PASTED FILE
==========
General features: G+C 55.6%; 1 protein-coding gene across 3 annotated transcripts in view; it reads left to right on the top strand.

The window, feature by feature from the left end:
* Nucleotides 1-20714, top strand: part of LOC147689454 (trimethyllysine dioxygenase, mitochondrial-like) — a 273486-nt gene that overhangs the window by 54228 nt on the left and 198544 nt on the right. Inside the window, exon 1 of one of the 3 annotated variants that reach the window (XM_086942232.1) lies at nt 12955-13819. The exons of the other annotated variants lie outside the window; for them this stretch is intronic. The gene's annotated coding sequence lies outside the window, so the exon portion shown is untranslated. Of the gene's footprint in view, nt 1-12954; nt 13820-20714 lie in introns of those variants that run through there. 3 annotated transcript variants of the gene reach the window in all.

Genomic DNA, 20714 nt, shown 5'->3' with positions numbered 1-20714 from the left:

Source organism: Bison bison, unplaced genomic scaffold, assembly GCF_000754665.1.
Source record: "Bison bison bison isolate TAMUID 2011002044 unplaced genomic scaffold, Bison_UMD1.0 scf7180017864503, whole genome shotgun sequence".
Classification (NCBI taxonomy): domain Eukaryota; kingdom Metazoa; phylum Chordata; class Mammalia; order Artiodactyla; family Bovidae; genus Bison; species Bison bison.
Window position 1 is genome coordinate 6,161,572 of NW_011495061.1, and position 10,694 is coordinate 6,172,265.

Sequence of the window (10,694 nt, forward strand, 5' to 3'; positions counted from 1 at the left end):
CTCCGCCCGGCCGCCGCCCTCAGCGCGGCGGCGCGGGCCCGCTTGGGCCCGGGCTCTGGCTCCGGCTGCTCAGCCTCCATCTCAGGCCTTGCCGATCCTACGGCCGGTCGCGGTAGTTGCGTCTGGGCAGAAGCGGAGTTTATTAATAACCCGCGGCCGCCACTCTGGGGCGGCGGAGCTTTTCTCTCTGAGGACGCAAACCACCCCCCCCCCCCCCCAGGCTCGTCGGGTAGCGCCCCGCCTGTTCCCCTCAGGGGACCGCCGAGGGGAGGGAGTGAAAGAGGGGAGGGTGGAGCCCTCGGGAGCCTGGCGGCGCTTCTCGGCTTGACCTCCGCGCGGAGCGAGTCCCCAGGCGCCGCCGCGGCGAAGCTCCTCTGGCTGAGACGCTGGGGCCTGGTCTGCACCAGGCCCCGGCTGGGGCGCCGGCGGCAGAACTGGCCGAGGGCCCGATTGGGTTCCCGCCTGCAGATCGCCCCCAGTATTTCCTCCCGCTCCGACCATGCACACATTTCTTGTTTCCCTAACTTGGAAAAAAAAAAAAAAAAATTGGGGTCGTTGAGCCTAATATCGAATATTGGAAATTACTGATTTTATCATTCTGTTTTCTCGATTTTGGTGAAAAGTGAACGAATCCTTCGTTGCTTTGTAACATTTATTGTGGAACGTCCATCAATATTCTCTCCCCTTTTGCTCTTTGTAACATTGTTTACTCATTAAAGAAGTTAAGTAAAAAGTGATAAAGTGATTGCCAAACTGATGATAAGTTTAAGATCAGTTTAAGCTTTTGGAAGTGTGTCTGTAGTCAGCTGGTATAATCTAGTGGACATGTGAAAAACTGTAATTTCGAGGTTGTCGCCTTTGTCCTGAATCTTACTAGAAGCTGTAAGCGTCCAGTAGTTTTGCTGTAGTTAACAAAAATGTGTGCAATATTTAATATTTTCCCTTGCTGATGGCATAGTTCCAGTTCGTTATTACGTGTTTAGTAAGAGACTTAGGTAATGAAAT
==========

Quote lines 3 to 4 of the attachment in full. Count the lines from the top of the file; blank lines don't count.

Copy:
* Nucleotides 1-20714, top strand: part of LOC147689454 (trimethyllysine dioxygenase, mitochondrial-like) — a 273486-nt gene that overhangs the window by 54228 nt on the left and 198544 nt on the right. Inside the window, exon 1 of one of the 3 annotated variants that reach the window (XM_086942232.1) lies at nt 12955-13819. The exons of the other annotated variants lie outside the window; for them this stretch is intronic. The gene's annotated coding sequence lies outside the window, so the exon portion shown is untranslated. Of the gene's footprint in view, nt 1-12954; nt 13820-20714 lie in introns of those variants that run through there. 3 annotated transcript variants of the gene reach the window in all.

Genomic DNA, 20714 nt, shown 5'->3' with positions numbered 1-20714 from the left: